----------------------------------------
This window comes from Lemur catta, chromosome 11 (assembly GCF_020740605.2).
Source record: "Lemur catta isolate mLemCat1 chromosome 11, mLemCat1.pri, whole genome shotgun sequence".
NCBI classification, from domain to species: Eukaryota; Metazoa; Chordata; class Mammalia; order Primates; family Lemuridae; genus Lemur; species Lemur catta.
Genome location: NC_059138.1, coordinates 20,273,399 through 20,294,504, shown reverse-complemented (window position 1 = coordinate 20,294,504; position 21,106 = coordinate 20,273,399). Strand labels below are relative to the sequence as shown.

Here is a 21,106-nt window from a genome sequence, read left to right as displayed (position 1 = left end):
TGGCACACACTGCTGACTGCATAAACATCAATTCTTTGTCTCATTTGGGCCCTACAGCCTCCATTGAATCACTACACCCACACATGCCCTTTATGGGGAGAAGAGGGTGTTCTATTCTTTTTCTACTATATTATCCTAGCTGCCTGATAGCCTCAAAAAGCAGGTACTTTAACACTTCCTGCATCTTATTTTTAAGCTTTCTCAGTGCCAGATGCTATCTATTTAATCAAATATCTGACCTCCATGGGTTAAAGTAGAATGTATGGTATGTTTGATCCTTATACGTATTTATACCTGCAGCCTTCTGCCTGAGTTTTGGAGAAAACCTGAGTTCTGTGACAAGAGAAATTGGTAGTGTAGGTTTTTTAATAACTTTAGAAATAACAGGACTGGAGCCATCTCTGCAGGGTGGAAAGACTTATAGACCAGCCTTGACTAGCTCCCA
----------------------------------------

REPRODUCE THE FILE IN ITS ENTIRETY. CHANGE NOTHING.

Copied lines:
This window comes from Lemur catta, chromosome 11 (assembly GCF_020740605.2).
Source record: "Lemur catta isolate mLemCat1 chromosome 11, mLemCat1.pri, whole genome shotgun sequence".
NCBI classification, from domain to species: Eukaryota; Metazoa; Chordata; class Mammalia; order Primates; family Lemuridae; genus Lemur; species Lemur catta.
Genome location: NC_059138.1, coordinates 20,273,399 through 20,294,504, shown reverse-complemented (window position 1 = coordinate 20,294,504; position 21,106 = coordinate 20,273,399). Strand labels below are relative to the sequence as shown.

Here is a 21,106-nt window from a genome sequence, read left to right as displayed (position 1 = left end):
TGGCACACACTGCTGACTGCATAAACATCAATTCTTTGTCTCATTTGGGCCCTACAGCCTCCATTGAATCACTACACCCACACATGCCCTTTATGGGGAGAAGAGGGTGTTCTATTCTTTTTCTACTATATTATCCTAGCTGCCTGATAGCCTCAAAAAGCAGGTACTTTAACACTTCCTGCATCTTATTTTTAAGCTTTCTCAGTGCCAGATGCTATCTATTTAATCAAATATCTGACCTCCATGGGTTAAAGTAGAATGTATGGTATGTTTGATCCTTATACGTATTTATACCTGCAGCCTTCTGCCTGAGTTTTGGAGAAAACCTGAGTTCTGTGACAAGAGAAATTGGTAGTGTAGGTTTTTTAATAACTTTAGAAATAACAGGACTGGAGCCATCTCTGCAGGGTGGAAAGACTTATAGACCAGCCTTGACTAGCTCCCA